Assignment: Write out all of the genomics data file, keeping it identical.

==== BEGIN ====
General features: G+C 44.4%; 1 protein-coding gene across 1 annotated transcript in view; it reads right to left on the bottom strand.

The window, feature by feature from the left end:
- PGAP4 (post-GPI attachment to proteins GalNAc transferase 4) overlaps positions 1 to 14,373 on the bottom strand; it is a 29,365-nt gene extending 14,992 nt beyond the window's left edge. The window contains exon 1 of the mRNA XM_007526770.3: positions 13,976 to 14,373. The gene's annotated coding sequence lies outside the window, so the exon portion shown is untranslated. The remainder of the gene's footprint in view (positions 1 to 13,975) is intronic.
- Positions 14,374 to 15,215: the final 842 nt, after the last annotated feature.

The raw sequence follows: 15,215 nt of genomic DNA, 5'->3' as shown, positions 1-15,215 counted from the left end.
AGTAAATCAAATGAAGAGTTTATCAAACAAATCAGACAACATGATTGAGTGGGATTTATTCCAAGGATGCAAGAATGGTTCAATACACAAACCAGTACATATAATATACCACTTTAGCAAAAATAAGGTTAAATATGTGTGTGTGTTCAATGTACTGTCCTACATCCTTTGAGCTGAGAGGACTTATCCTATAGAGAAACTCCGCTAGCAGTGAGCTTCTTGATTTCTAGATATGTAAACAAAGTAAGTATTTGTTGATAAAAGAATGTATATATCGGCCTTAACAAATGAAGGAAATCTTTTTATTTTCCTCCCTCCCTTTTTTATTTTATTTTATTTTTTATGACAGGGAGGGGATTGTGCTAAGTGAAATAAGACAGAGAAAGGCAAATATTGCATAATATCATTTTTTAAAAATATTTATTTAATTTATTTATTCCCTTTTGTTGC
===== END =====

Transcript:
General features: G+C 44.4%; 1 protein-coding gene across 1 annotated transcript in view; it reads right to left on the bottom strand.

The window, feature by feature from the left end:
- PGAP4 (post-GPI attachment to proteins GalNAc transferase 4) overlaps positions 1 to 14,373 on the bottom strand; it is a 29,365-nt gene extending 14,992 nt beyond the window's left edge. The window contains exon 1 of the mRNA XM_007526770.3: positions 13,976 to 14,373. The gene's annotated coding sequence lies outside the window, so the exon portion shown is untranslated. The remainder of the gene's footprint in view (positions 1 to 13,975) is intronic.
- Positions 14,374 to 15,215: the final 842 nt, after the last annotated feature.

The raw sequence follows: 15,215 nt of genomic DNA, 5'->3' as shown, positions 1-15,215 counted from the left end.
AGTAAATCAAATGAAGAGTTTATCAAACAAATCAGACAACATGATTGAGTGGGATTTATTCCAAGGATGCAAGAATGGTTCAATACACAAACCAGTACATATAATATACCACTTTAGCAAAAATAAGGTTAAATATGTGTGTGTGTTCAATGTACTGTCCTACATCCTTTGAGCTGAGAGGACTTATCCTATAGAGAAACTCCGCTAGCAGTGAGCTTCTTGATTTCTAGATATGTAAACAAAGTAAGTATTTGTTGATAAAAGAATGTATATATCGGCCTTAACAAATGAAGGAAATCTTTTTATTTTCCTCCCTCCCTTTTTTATTTTATTTTATTTTTTATGACAGGGAGGGGATTGTGCTAAGTGAAATAAGACAGAGAAAGGCAAATATTGCATAATATCATTTTTTAAAAATATTTATTTAATTTATTTATTCCCTTTTGTTGC